But most important, even the best wellness plans won’t be maximized if there’s not buy-in from senior management to change the incentive structure. If HR is saying one thing, but senior management is still incentivizing burnout culture, we know which message most employees will listen to. So along with great plans to prioritize well-being, companies need the culture shift to be modeled at the top, so it’s those employees who prioritize their well-being who are celebrated and promoted instead of those burning themselves out.
WF: You’re a big advocate of proper sleep. Why?
Huffington: Because sleep, as the latest science shows, is connected to virtually every aspect of our physical and mental health. From heart disease, high blood pressure and obesity to depression and anxiety, the dangers of inadequate sleep are nearly endless. And when we sleep well, we increase our creativity, productivity and make better decisions.
WF: How does nutrition fit into corporate wellness?
Huffington: Nutrition is very important. But as with other aspects of our well-being, it can’t be considered in isolation. Nutrition, stress, weight management and sleep are all deeply connected, and so it’s not enough to just advocate good nutrition or provide healthy snacks, though those are important. Nutrition is just one part of the overall well-being discussion.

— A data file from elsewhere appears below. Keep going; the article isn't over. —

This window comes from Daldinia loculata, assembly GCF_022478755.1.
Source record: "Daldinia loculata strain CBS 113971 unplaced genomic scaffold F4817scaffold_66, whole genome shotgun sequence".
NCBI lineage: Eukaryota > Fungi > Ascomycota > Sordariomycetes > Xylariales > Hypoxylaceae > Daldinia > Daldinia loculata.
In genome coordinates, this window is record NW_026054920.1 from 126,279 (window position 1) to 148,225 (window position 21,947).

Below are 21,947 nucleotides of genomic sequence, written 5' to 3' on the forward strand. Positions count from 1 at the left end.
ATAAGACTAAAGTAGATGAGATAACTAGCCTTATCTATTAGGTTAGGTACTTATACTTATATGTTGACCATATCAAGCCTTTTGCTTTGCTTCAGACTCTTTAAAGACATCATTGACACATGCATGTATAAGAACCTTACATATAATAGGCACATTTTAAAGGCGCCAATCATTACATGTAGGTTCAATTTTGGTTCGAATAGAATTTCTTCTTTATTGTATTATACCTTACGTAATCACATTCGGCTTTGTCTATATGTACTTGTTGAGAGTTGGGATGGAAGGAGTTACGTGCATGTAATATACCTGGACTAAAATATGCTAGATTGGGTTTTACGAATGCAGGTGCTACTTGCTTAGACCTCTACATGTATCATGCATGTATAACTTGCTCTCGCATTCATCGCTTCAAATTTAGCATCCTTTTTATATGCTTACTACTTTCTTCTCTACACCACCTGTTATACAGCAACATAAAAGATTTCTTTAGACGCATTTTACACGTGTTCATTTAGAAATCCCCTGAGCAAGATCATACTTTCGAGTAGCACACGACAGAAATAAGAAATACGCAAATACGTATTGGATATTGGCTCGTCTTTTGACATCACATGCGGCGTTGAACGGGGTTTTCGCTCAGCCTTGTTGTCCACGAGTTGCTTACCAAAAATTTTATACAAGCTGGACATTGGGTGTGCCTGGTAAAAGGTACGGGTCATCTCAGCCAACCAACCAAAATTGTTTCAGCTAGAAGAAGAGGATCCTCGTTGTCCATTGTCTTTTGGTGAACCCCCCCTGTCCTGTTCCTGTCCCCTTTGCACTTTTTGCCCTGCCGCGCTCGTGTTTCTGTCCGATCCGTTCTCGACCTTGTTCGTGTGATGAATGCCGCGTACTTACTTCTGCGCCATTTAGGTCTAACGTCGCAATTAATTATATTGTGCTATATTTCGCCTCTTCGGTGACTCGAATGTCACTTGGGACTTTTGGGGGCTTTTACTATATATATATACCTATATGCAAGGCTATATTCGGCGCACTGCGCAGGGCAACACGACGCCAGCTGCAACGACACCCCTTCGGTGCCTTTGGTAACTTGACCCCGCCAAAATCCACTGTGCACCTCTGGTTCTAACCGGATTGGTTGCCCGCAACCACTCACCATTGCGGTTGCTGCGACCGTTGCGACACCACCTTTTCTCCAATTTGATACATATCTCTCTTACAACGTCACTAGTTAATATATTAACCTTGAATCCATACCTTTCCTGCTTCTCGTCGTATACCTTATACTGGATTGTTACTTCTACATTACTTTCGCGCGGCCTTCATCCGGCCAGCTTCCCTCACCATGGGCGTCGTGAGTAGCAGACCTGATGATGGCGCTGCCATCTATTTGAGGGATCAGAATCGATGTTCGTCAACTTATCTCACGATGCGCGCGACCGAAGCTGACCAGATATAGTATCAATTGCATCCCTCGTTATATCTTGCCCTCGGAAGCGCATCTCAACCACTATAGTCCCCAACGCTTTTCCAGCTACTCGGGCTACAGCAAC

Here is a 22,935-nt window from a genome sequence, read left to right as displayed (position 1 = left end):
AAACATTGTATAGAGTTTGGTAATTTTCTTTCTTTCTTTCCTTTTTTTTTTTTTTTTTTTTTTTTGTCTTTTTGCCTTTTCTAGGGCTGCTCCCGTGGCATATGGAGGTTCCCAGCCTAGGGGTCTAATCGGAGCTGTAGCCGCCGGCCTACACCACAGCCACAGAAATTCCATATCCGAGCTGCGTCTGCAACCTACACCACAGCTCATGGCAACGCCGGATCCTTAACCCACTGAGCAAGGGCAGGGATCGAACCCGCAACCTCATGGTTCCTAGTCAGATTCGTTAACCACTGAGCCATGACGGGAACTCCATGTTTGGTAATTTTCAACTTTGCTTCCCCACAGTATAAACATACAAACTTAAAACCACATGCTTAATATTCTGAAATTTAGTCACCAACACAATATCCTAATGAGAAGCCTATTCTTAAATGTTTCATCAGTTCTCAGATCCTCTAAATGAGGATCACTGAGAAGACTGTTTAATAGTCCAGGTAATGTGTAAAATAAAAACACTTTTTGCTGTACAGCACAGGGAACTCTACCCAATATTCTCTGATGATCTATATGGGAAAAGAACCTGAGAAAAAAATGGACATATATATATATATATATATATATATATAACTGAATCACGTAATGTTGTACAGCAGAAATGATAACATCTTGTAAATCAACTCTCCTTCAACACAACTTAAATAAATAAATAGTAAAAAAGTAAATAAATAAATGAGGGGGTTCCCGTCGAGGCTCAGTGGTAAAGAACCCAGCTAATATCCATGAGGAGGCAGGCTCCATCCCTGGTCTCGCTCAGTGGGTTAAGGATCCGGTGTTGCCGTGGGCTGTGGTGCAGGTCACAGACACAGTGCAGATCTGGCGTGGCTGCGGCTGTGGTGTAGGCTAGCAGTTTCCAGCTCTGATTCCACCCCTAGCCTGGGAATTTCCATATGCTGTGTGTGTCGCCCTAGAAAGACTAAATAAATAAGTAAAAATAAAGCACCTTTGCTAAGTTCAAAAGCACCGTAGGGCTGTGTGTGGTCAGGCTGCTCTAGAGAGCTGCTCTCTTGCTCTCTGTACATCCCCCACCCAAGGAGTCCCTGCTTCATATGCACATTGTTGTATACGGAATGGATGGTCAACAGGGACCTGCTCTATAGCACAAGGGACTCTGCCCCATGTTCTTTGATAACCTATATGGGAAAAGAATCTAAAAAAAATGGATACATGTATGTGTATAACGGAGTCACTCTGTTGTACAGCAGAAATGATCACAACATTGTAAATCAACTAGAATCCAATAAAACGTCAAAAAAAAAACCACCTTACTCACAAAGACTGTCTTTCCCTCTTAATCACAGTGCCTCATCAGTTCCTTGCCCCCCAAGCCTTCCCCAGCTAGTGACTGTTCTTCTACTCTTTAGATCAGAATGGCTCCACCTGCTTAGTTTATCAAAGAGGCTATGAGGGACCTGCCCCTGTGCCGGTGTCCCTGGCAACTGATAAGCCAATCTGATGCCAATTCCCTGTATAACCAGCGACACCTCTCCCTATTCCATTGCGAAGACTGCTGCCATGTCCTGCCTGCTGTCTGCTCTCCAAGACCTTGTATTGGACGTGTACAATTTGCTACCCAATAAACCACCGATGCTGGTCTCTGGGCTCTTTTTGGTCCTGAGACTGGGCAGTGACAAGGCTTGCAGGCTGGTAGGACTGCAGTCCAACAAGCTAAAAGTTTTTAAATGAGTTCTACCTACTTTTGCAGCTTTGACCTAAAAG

WF: Are you a fan of the carrot-and-stick approach to wellness involving financial rewards and penalties?
Huffington: I think carrots are more effective than sticks. Most people want to add more well-being to their lives; they want to do well in their jobs and they want to feel happy and fulfilled. So what’s needed is to lower the barriers, offer institutional support and set up a culture that incentivizes all of these.
WF: Some critics say corporate wellness doesn’t save money or improve health. Your response?
Huffington: They’re simply wrong. And it’s not a matter of opinion; the science and data are clear. If well-being programs are instituted successfully, the benefits on health and the bottom line are clear in case after case.
WF: Is ROI important while measuring success of a corporate wellness program?
Huffington: Definitely. And with the right program, you’ll see it. At Aetna, when CEO Mark Bertolini offered well-being programs that included meditation and yoga to his employees, the result was a 7 percent drop in health care costs in 2012, and 69 minutes of additional productivity per day for the employees who participated.
WF: Where do you see the wellness industry in five years?
Huffington: I think it’s going to continue to grow and grow. But the true mark of success will be when we don’t actually see these programs as “wellness programs” per se, but just how business is done.
Andie Burjek is a Workforce associate editor. Comment below, or email at email@example.com. Follow Workforce on Twitter at @workforcenews.